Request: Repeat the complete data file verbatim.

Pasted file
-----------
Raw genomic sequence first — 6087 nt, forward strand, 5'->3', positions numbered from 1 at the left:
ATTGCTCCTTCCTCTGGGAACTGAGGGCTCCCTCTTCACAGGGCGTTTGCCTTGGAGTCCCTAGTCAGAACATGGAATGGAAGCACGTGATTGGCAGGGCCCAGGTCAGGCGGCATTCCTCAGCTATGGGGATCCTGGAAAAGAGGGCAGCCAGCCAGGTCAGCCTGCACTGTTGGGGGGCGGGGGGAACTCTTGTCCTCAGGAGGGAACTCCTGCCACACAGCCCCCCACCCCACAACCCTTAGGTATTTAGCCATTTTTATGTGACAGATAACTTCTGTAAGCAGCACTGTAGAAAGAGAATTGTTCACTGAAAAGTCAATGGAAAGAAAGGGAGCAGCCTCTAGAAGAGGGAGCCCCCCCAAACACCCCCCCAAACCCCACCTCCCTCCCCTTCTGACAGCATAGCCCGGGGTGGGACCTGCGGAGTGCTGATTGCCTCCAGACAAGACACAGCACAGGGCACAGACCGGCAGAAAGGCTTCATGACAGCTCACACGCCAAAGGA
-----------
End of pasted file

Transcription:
Raw genomic sequence first — 6087 nt, forward strand, 5'->3', positions numbered from 1 at the left:
ATTGCTCCTTCCTCTGGGAACTGAGGGCTCCCTCTTCACAGGGCGTTTGCCTTGGAGTCCCTAGTCAGAACATGGAATGGAAGCACGTGATTGGCAGGGCCCAGGTCAGGCGGCATTCCTCAGCTATGGGGATCCTGGAAAAGAGGGCAGCCAGCCAGGTCAGCCTGCACTGTTGGGGGGCGGGGGGAACTCTTGTCCTCAGGAGGGAACTCCTGCCACACAGCCCCCCACCCCACAACCCTTAGGTATTTAGCCATTTTTATGTGACAGATAACTTCTGTAAGCAGCACTGTAGAAAGAGAATTGTTCACTGAAAAGTCAATGGAAAGAAAGGGAGCAGCCTCTAGAAGAGGGAGCCCCCCCAAACACCCCCCCAAACCCCACCTCCCTCCCCTTCTGACAGCATAGCCCGGGGTGGGACCTGCGGAGTGCTGATTGCCTCCAGACAAGACACAGCACAGGGCACAGACCGGCAGAAAGGCTTCATGACAGCTCACACGCCAAAGGA